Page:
They have the funds. In New York City, billboards, subway and bus ads abound. "Think out of the box" is the title under a picture of a puppy or kitten peeking out of an ASPCA carrier. Not one ad, or sign, or billboard informs the public about the overpopulation epidemic and its tragic consequences. Why? Again, the large organizations have failed to convey this important message to the public, in schools and to our elected officials.
Our society is continuing to devote a sizable portion of our existence to finding out the problems that face us and realize that we must re focus our efforts on the TRUE meanings of responsibility, compassion and to understand that even though only one voice, each human is part of a societal choir of sorts that has far reaching consequences for everyone in that given society. I was once told that we can never expect to win the game until all teammates play by the same rules. It certainly holds true in this argument.
Nobody within the ranks of these seemingly noble efforts will disagree with the facts that nobody wants to work together. They defend their ideas as if it were a pharmaceutical corporation with a cure for cancer. The compassion issue is everywhere in the animal protection movement. 'Compassion This - Compassion That." But all the large animal protection groups continue to bicker, argue, point fingers and sling mud between themselves. The anger and jealousy and vindictiveness among the smaller rescue organization efforts is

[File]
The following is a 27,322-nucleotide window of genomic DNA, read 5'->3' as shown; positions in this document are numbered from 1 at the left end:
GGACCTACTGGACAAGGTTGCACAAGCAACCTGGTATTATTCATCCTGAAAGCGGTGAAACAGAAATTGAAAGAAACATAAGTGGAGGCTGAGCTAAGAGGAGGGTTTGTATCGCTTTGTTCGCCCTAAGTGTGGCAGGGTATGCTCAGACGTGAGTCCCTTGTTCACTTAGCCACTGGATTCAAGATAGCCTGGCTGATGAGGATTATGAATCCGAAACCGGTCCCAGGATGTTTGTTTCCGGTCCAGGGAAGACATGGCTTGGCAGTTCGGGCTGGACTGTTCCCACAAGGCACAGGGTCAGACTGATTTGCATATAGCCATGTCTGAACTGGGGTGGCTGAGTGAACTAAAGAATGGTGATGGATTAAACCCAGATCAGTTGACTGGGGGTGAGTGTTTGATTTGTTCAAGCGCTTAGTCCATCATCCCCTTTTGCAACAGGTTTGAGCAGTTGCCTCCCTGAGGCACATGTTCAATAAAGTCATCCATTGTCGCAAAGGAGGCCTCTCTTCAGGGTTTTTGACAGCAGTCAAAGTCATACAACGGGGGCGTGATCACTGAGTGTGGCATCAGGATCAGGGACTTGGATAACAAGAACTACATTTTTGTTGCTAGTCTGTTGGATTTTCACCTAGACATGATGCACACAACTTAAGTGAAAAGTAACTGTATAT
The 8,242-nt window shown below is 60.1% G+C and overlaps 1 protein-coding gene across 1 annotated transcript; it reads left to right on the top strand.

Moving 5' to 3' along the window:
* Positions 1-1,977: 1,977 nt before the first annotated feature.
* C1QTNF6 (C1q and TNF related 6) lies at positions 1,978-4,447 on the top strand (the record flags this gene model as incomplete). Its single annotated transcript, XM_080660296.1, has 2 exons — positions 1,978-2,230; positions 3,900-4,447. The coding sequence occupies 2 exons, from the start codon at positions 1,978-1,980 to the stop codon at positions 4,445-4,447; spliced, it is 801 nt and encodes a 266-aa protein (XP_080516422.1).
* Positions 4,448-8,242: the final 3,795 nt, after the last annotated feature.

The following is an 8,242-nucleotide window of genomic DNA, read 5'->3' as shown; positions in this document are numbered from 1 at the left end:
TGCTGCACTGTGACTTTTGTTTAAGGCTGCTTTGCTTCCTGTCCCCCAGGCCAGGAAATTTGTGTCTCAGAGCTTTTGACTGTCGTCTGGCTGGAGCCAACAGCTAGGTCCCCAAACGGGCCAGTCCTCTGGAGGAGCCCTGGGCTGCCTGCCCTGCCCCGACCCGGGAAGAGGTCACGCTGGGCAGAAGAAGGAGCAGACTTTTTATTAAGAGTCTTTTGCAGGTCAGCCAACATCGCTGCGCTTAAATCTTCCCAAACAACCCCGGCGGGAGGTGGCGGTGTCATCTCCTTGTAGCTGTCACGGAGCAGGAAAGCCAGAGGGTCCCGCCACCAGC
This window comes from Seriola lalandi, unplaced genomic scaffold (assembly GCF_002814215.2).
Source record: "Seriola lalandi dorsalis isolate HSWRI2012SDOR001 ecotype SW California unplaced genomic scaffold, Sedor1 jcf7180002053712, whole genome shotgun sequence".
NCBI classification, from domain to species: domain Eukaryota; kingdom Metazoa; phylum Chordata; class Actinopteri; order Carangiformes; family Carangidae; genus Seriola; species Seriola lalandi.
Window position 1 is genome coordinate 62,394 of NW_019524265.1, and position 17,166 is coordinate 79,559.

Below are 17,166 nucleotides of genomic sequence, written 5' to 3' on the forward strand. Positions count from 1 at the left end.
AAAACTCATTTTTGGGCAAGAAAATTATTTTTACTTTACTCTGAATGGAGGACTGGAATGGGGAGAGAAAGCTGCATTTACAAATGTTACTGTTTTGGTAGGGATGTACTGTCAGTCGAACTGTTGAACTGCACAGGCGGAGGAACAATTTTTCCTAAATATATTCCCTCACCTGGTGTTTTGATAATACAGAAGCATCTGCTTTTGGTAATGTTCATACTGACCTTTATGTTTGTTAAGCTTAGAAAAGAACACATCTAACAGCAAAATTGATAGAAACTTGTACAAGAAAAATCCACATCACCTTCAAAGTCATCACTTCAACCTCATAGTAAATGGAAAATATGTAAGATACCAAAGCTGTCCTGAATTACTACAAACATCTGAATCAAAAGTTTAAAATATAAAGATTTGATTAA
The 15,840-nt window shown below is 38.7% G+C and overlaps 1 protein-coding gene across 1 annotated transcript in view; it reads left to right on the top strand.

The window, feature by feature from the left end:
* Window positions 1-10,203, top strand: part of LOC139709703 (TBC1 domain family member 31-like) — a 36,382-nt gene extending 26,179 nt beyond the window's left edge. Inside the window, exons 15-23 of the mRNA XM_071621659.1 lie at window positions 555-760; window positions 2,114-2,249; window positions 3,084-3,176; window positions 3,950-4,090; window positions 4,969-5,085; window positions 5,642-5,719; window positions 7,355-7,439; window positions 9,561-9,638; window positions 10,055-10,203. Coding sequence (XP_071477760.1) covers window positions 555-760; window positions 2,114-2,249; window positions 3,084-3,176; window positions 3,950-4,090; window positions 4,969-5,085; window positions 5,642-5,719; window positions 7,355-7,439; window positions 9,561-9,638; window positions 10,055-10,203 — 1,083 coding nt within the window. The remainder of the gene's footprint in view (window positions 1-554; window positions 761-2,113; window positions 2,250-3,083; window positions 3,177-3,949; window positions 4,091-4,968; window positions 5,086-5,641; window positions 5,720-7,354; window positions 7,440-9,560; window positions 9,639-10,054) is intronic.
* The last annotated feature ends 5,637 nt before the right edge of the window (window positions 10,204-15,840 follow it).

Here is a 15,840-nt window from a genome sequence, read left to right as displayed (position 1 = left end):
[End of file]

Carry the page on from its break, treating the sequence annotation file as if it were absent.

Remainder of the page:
mammoth in scope. Unimaginably detrimental to all these efforts is clearly the complete lack of true compassion - at least a real focus on their actual goals. Of course, politics, egos and agendas play a large part in covering up any real compassion that may be earned or even really exists.
We are not advocating the end of the big organizations or even the reduction of the six-figure salaries being awarded their chief executives.Why shouldn't someone who saves an animal get paid as well as someone who is willing to send them to slaughter or pave over habitat? But, in any business and most other endeavors, a chief executive who does not do the job is either demoted or fired. The big animal organizations have not done the job. Should they continue to get paid?